The Official Retrobike Fixed and S/S thread

aimme

Retro Newbie
early ~90's french cyfac fixie.

qX9rNW6.jpg
 

caemis

Senior Retro Guru
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Hi! No pics but a question:

Since my Gazelle is to big for me (63.5cm c-t with literarly no stand over left) I am looking for something to replace it. I want to keep it vintage, so a more modern approach (i.e. tracklocross) is out of question for now.

I might can buy a classic italian track frame probably from the 70s/80s but I am a bit uncertain of using it on light gravel (steep STA/HTA) and how a different fork (more rake same a-c but brake mounts) would affect the handling.

What do you think?
 

Nabeaquam

Dirt Disciple
Hi! No pics but a question:

Since my Gazelle is to big for me (63.5cm c-t with literarly no stand over left) I am looking for something to replace it. I want to keep it vintage, so a more modern approach (i.e. tracklocross) is out of question for now.

I might can buy a classic italian track frame probably from the 70s/80s but I am a bit uncertain of using it on light gravel (steep STA/HTA) and how a different fork (more rake same a-c but brake mounts) would affect the handling.

What do you think?
70s - 80s road geometry is pretty much the same as modern gravel geometry. Track geometry is different, not good for gravel. I have ridden a track bike on light gravel for about 8 miles, not too good in my opinion. Better in parking lots and bike paths. You would have to drill the fork, or use a road fork and a clamp on rear brake, or drill the frame for a rear brake mount, not a good idea for a vintage track frame In my opinion. If you have space I would use the Italian track bike frame for fixed gear with cages to keep your feet away from the tire when turning, and get something like a straight gauge 70s Japanese touring frame and fork for gravel. If you aren’t going to load down the Japanese frame with 50 pounds of touring stuff for gravel a butted frame would work. The stays may need spreading and if you go over 28s you will have to dimple the stays to accommodate wider tires. I have a 70s Japanese touring frame converted into a gravel shifty and 4 vintage fixed gear track bikes (East German, British and American) for the bike path. Most track bikes only take narrow tires, which could be disastrous if the gravel is fine or loose, especially with the upright and tight geometry of a track bike. It could be done but it’s far from good.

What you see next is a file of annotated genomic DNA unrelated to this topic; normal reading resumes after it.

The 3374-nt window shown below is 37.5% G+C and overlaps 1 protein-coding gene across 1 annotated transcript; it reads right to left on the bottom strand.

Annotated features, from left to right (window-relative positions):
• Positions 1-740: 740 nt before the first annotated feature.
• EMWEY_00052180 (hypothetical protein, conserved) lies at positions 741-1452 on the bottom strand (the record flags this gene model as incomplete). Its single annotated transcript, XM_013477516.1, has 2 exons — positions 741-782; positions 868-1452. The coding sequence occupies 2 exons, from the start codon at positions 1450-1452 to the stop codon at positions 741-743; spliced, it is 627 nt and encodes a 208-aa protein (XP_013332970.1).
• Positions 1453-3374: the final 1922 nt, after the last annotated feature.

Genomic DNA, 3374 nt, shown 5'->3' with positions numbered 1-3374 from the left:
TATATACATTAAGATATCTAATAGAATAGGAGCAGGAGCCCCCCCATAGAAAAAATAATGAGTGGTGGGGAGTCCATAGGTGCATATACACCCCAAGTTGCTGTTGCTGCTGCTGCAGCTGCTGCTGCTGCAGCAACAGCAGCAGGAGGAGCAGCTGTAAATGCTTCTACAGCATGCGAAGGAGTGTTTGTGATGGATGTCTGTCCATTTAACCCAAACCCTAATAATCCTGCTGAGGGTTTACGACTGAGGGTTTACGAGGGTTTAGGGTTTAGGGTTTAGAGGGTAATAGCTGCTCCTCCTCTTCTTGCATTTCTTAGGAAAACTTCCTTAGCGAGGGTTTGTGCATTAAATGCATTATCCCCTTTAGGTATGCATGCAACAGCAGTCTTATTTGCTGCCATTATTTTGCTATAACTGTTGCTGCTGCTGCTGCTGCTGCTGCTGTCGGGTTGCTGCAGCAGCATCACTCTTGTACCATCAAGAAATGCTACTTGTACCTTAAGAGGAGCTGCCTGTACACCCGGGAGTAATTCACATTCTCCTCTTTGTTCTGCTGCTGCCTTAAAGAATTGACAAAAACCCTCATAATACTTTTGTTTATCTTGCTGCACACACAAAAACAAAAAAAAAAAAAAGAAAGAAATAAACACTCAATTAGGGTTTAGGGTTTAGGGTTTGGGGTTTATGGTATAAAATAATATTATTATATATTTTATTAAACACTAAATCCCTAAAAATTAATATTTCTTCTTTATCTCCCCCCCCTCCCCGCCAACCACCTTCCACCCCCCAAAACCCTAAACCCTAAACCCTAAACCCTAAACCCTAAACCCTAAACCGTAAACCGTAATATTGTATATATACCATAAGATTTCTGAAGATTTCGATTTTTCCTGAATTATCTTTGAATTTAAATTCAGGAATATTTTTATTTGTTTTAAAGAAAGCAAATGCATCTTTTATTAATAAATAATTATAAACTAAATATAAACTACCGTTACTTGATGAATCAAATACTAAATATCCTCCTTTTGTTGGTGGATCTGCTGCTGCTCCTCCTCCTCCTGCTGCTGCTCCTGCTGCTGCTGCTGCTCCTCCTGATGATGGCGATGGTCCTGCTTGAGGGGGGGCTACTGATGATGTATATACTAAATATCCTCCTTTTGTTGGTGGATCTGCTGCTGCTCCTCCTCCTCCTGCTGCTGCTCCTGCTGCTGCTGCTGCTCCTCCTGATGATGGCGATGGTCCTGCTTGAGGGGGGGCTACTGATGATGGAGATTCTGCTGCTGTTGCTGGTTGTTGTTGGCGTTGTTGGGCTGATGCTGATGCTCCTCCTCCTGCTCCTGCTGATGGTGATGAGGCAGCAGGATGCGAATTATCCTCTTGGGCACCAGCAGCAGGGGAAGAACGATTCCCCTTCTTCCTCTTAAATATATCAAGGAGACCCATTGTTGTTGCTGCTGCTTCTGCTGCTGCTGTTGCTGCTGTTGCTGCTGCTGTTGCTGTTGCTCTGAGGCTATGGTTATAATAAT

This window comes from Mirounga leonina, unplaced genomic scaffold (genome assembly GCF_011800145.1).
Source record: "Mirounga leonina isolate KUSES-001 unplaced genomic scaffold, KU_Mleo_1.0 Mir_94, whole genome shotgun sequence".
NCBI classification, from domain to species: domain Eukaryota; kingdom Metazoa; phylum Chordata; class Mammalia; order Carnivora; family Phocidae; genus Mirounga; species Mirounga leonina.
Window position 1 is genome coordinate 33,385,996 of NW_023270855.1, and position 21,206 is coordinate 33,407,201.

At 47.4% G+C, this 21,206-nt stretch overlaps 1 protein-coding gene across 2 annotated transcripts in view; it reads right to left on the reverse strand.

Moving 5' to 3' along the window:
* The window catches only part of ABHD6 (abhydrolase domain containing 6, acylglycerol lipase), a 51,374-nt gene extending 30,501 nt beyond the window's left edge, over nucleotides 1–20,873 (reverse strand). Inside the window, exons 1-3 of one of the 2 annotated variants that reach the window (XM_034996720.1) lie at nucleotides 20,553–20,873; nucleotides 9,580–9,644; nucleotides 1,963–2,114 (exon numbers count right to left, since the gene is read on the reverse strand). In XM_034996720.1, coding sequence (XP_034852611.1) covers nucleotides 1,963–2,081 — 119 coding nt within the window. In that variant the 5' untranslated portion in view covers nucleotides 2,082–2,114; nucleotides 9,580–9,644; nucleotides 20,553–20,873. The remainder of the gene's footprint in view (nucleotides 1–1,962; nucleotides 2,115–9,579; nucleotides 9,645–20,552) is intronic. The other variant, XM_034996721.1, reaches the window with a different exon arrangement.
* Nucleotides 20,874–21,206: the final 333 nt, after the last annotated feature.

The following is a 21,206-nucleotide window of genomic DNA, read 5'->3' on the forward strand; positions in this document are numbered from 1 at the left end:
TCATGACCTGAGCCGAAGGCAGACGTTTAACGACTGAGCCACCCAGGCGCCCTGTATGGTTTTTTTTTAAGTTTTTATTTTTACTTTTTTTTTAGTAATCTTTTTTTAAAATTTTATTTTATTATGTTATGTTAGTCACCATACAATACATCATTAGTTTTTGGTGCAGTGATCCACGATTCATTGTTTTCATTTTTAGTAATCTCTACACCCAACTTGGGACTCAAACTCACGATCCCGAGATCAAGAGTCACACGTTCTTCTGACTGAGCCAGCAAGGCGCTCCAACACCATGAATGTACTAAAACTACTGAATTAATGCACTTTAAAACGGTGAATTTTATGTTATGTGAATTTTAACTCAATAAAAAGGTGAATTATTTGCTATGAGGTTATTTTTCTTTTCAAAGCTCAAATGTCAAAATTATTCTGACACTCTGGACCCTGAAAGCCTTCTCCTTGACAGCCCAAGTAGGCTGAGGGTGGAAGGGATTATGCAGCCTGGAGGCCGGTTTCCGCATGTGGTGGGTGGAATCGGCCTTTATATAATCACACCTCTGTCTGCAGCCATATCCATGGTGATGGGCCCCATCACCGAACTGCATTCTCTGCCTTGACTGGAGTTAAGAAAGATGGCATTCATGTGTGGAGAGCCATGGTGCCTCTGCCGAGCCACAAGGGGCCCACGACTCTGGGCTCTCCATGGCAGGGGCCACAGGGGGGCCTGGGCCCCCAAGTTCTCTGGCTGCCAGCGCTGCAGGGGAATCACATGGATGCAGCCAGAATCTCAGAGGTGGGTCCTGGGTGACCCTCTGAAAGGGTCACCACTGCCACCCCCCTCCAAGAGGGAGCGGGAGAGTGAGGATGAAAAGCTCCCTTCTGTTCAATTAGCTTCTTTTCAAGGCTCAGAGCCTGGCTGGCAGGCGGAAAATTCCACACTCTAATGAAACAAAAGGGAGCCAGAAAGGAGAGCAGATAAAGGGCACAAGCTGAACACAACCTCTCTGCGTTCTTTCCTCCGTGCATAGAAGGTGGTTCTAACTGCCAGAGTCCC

caemis

Senior Retro Guru
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70s - 80s road geometry is pretty much the same as modern gravel geometry. Track geometry is different, not good for gravel. I have ridden a track bike on light gravel for about 8 miles, not too good in my opinion. Better in parking lots and bike paths. You would have to drill the fork, or use a road fork and a clamp on rear brake, or drill the frame for a rear brake mount, not a good idea for a vintage track frame In my opinion. If you have space I would use the Italian track bike frame for fixed gear with cages to keep your feet away from the tire when turning, and get something like a straight gauge 70s Japanese touring frame and fork for gravel. If you aren’t going to load down the Japanese frame with 50 pounds of touring stuff for gravel a butted frame would work. The stays may need spreading and if you go over 28s you will have to dimple the stays to accommodate wider tires. I have a 70s Japanese touring frame converted into a gravel shifty and 4 vintage fixed gear track bikes (East German, British and American) for the bike path. Most track bikes only take narrow tires, which could be disastrous if the gravel is fine or loose, especially with the upright and tight geometry of a track bike. It could be done but it’s far from good.
Thanks for your answer. This was helpful indeed. If we would have a path/track racing option in Berlin (there is only one, the Velodrome, unfortunately inside and open just for those with fancy membership cards of cycling teams). So exept from occaisonally riding on the streets a pure track frame would make much sense for long and even offroad rides, especially with your insight on position...
 
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